In most other cases, I suspect that he just wrote something thinking “OK, here it is” without thinking “Hmmm: is there any way people can misconstrue this?” Of course, the latter is futile: as someone who writes a lot and as someone who has been an editor for multiple journals, it never ceases to astound me how people can misread things. But, then, I know that I have at least twice completely misread things that, looking back, make me shake my head!

      If you think about it, then there is almost no way GRRM could have written this that would not have let people find a way to misread it like this. After all, if you were in his shoes and wanted people to know that Jeyne was not pregnant, then how would you have written it?

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    11. Wimsey,

      Easy… have her go to the Red Wedding with Robb!

      I’m just saying he left it less clear cut, and the show left no doubt. And I think that’s a good choice in both cases.

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    12. On the other hand, one can’t help but question the overtly manipulative nature of the decision. Robb, Catelyn, Grey Wind, and every single Northman not from Lord Roose Bolton’s Dreadfort are all dead; is it a literal case of overkill to also include Talisa?

      I always thought that it was the surprise element for us the book readers. Many of us had been biting our tongues for a long time, some others were bragging around about what they knew. You can see in the reaction videos how some book readers laugh or have a smirk in their faces when the music of Rains of Castamere starts, but at the moment of Talisa’s stabbing, sullied and unsullied alike were shocked (literal wtf moment). C’mon a stab to her pregnant belly?!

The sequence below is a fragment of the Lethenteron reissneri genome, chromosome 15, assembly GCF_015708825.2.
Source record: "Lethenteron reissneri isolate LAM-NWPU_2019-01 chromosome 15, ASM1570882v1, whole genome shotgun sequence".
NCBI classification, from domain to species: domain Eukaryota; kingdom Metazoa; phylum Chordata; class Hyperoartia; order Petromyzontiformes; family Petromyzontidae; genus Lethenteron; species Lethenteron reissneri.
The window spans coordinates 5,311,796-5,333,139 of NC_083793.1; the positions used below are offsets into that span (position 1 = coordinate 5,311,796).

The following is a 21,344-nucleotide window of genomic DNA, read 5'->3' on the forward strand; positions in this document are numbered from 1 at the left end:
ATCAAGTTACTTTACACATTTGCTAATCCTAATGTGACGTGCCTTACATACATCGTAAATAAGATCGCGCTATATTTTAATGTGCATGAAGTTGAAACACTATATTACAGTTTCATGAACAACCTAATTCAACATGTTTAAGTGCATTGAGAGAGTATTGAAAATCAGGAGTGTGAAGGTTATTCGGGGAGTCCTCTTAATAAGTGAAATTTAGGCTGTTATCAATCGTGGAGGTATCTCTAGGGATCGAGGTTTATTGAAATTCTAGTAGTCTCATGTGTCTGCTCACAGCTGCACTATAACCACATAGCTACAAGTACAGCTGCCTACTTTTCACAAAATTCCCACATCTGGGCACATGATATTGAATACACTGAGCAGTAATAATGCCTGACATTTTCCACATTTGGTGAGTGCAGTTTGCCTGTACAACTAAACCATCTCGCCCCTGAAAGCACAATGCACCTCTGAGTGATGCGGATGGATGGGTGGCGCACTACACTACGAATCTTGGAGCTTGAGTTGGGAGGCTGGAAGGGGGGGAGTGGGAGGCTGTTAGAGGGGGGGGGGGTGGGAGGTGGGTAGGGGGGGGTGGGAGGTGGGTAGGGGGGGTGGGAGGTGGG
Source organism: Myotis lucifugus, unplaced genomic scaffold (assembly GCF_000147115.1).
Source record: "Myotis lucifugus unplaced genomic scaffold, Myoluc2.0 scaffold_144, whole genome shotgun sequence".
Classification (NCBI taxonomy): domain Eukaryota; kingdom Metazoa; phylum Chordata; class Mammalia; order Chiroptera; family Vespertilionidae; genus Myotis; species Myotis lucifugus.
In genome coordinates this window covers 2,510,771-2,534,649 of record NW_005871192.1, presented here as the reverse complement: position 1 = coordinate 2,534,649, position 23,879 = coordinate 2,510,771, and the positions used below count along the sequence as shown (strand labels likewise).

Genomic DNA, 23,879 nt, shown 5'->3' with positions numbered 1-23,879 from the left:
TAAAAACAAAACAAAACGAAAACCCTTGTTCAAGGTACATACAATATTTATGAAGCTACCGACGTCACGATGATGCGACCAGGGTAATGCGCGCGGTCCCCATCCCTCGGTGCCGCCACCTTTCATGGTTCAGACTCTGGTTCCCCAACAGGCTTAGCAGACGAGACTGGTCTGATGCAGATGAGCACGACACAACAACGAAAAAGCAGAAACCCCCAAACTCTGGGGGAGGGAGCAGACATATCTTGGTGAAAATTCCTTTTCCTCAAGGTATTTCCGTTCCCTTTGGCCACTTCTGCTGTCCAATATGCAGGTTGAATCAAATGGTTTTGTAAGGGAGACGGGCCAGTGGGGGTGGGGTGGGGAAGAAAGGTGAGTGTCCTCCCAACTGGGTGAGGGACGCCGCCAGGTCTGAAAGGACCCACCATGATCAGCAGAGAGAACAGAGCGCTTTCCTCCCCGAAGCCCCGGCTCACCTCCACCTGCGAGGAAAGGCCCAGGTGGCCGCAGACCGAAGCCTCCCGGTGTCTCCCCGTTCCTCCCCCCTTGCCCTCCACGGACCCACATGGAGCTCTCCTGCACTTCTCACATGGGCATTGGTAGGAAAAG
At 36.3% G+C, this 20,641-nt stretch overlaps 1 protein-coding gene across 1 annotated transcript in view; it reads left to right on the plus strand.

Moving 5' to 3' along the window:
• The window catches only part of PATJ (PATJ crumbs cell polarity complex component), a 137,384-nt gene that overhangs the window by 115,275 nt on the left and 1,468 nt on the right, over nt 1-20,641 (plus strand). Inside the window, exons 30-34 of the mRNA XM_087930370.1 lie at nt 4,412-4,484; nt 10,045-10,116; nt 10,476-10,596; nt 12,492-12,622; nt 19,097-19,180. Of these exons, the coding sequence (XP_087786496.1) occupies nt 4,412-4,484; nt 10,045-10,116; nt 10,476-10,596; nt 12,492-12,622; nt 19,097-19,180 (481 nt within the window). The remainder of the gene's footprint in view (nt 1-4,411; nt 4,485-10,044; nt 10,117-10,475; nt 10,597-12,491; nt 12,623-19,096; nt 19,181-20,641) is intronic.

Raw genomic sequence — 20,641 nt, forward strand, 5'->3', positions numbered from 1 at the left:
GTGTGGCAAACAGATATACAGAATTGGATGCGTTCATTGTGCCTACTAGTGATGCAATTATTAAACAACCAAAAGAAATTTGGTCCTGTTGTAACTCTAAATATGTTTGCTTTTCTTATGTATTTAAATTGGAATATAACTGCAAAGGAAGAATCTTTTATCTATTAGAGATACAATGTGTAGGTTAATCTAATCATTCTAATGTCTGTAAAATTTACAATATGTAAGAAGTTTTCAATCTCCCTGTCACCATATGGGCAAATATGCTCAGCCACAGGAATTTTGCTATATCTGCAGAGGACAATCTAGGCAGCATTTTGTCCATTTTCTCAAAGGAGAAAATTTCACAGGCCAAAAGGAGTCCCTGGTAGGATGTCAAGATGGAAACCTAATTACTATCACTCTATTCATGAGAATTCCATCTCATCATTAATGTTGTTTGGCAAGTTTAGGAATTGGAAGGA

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    13. FYI, a couple of Kit Harington interviews:

      1. Indepedent / Game of Thrones season 6: Kit Harington explains why he was filming in Belfast for two months.
      While appearing on the Jonathan Ross show, he was more than happy to explain why he was there so long: “I was playing a corpse. I was there for a little bit, I was there for about a month or two months, it was spread over a bit and I was playing a corpse.
      “I won’t tell you how many episodes I’m lying dead but it’s enough that I was out there for quite a while. It’s going to be so satisfying when you see it and you realise that I was telling the truth the whole time.”
      When asked how he manages to not share any of the show’s secrets, Harington replied: “I am no longer involved in the show so any secrets that are with the show I don’t actually know anymore, so it becomes very easy Jonathan. You’re looking at me like you don’t believe me. It’s going to be so relieving when people actually see the show and realise that I don’t come back.”

      2. ‘The Jonathan Ross Show’/ Watch Kit Harrington shocked into giving away ‘Game Of Thrones’ secrets by Jonathan Ross.
      Placing Harrington’s hand in the “Stone of truth”, Ross was able to give the actor an electric shock every time he gave an unsatisfactory answer to a question. He then proceeded to ask whether Jon Snow is actually dead and what will happen in the upcoming episodes.

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    14. Laura: Easy… have her go to the Red Wedding with Robb!

      Ah, but wouldn’t she have been taken hostage? Afterall, her father and mother were in on the plan, even if Jeyne was not.

      Regardless, the issue to me is whether GRRM could have foreseen people imagining that Jeyne was pregnant. I don’t think that he would have. Yes, if she had died there would be no question. (Well, actually, there would: people would imagine that her sister went in her stead!) But my point is that he did not sit there and think: “how can I write this so that people are uncertain?” He probably thought that he told us that she was not pregnant when her mother revealed that she had been on the whole plot and giving Jeyne birth control rather than fertilizer!

      GhostCR: C’mon a stab to her pregnant belly?!

      Yeah, that what was so great about it: little Ned killed by Lannister henchman (again).

        Quote  Reply